The discussion of Ukraine's external financing needs on the occasion of Ukrainian President Petro Petroshenko's visit to the United States had the air of the surreal. For at a time when the International Monetary Fund (IMF) is estimating that Ukraine might need at least an additional $19 billion of external official support to see it through 2015, the White House has agreed to provide Ukraine around an additional $50 million in assistance. This leaves unanswered the basic question as to from where the remaining $18.95 billion is to be obtained. One would have thought that this question would have been the main topic under discussion during Poroshenko's U.S. visit. This is particularly so considering the very magnitude of the official external support that Ukraine might require to keep its economy afloat and considering that one way or another, the U.S. taxpayer is going to be on the hook for at least a part of this assistance.
Sadly, there are all too many reasons to think that the external official cost of keeping the Ukraine economy afloat will indeed turn out to be very much higher than the IMF is estimating. As eastern Ukraine is still troubled and as Russia shows no sign of backing down in its efforts to destabilize Ukraine's economy, can we have any confidence that the Ukrainian economy will only decline by 6.5 percent in 2014 and then actually start recovering in 2015 as the IMF is currently predicting? Is it not conceivable that Russia will use its natural gas weapon to truly sink the Ukraine economy and to increase its borrowing needs this winter by cutting off natural gas flows to Ukraine? Might the cost of defending Ukraine against Russian incursions not increase Ukraine's defense expenditures well beyond what the IMF is currently estimating? And might not further currency weakness raise the cost of bailing out the Ukrainian banking system, which has a large currency mismatch on its books?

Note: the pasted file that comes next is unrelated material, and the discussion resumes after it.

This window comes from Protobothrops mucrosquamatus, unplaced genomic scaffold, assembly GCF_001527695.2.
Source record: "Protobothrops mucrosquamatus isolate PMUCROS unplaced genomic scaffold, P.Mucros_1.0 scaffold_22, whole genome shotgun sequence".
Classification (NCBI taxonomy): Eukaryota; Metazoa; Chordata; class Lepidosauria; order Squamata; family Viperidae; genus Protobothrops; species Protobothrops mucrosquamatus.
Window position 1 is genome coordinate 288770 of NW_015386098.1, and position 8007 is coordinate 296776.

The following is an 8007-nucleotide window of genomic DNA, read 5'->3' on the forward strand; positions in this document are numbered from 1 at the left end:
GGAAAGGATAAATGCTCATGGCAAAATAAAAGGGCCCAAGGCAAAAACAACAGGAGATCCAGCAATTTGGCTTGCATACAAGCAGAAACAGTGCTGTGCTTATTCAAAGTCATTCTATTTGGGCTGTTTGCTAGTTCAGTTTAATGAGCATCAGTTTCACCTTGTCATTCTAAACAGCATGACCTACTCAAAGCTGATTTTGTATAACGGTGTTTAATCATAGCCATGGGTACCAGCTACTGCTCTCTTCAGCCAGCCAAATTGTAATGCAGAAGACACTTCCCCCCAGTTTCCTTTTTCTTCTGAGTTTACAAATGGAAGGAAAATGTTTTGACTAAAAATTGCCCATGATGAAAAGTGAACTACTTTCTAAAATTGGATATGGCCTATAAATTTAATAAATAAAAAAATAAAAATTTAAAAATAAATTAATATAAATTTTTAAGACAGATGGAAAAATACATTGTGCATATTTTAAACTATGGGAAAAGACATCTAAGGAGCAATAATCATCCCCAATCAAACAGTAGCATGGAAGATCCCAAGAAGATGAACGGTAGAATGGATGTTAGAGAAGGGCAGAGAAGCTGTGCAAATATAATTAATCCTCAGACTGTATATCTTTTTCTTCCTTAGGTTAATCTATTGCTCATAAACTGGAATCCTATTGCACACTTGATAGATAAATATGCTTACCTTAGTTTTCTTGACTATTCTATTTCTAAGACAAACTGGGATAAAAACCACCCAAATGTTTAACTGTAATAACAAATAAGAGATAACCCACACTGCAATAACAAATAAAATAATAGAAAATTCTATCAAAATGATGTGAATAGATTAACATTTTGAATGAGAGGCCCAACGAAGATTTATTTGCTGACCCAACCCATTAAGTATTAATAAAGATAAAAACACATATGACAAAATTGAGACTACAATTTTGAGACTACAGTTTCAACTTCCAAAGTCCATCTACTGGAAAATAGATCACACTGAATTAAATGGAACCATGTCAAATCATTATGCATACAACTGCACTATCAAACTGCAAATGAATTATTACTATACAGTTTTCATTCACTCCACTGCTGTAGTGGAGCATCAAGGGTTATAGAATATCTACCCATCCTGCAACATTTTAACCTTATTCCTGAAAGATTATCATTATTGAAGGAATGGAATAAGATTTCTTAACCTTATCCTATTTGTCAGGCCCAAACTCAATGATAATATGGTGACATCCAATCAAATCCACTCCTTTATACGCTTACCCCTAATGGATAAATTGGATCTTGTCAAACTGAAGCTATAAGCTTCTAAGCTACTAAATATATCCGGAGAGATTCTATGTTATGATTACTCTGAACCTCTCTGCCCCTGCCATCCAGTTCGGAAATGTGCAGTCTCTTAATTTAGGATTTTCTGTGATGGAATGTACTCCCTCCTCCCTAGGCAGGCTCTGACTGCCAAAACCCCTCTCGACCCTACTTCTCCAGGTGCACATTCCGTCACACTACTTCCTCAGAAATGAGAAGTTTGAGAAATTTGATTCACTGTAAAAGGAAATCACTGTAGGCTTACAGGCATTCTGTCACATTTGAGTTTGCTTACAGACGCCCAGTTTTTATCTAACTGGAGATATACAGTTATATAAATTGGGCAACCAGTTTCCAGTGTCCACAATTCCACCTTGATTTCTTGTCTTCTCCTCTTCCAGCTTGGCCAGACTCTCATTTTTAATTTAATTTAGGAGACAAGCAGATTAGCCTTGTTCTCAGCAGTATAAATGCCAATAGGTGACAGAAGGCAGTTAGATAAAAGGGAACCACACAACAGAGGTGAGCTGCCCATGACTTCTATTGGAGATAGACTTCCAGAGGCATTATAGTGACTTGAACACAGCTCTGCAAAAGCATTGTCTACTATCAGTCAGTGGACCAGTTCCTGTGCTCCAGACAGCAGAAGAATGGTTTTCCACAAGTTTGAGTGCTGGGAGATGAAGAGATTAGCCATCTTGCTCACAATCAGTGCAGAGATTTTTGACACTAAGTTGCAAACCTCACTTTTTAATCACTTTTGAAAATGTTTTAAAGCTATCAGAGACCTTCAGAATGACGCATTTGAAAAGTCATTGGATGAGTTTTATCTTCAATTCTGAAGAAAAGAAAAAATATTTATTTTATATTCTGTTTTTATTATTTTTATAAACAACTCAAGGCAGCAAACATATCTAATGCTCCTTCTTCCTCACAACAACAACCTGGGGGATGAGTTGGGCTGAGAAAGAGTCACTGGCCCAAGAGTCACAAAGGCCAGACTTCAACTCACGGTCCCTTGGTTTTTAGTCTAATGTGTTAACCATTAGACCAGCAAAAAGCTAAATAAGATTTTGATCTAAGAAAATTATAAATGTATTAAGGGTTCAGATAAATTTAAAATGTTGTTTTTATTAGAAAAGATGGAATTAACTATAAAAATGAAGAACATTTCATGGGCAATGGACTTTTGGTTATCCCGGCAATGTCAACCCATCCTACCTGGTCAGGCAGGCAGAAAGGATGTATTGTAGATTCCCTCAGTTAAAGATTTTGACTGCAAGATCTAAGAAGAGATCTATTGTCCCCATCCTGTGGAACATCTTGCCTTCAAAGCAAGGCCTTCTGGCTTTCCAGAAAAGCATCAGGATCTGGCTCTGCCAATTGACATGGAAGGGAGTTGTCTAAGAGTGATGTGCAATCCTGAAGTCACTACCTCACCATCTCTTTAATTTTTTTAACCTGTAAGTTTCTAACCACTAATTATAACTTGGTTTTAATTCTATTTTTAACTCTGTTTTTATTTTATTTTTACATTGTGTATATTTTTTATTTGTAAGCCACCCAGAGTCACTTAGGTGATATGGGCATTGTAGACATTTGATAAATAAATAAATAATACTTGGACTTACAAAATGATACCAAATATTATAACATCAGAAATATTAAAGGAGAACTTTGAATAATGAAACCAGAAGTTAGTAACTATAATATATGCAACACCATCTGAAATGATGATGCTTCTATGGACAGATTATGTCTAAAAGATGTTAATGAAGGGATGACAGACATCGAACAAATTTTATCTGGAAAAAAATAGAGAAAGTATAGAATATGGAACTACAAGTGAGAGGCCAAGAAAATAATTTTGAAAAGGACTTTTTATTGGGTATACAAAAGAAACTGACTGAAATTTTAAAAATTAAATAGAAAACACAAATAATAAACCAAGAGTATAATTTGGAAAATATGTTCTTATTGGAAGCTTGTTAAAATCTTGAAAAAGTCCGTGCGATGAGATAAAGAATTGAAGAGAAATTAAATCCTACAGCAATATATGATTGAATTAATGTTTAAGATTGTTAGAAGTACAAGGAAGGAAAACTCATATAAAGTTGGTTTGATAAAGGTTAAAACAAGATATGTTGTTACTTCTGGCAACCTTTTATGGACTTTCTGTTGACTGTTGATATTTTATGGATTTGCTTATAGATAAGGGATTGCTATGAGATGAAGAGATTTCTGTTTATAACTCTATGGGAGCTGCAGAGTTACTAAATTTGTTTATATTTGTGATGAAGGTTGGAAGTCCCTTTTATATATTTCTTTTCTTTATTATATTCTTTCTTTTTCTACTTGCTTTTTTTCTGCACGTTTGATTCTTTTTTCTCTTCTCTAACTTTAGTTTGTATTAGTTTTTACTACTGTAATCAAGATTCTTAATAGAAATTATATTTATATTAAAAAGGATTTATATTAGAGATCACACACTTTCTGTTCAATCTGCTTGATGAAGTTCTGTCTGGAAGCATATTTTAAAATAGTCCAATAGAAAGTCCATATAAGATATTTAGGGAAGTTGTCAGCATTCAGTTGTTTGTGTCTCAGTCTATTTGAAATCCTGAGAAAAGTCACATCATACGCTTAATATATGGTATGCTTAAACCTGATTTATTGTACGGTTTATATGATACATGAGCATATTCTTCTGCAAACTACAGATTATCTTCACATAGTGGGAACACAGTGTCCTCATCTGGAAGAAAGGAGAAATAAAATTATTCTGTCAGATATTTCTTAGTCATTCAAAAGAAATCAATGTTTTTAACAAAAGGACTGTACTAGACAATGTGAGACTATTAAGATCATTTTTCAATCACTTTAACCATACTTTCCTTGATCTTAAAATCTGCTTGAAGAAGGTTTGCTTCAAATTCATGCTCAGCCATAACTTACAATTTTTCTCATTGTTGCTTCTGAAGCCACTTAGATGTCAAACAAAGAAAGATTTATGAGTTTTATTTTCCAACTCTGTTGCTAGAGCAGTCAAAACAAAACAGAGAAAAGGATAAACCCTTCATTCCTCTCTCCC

This is not to argue that Ukraine's economy is not worth supporting, especially considering the country's geopolitical importance to the West. Rather, it is to argue that the U.S. taxpayer deserves a transparent and realistic discussion of how much money supporting Ukraine will in the end cost the official international community. In that respect, one has to hope that policymakers do not resort to backdoor financing of Ukraine through the IMF without appropriate legislative approval. This is all the more so the case considering that any further substantial IMF lending to this war-torn country runs the risk of significantly compromising the IMF's balance sheet and undermining its credibility as a condition-based lender.
Lachman is a resident fellow at the American Enterprise Institute. He was formerly a deputy director in the International Monetary Fund's Policy Development and Review Department and the chief emerging market economic strategist at Salomon Smith Barney.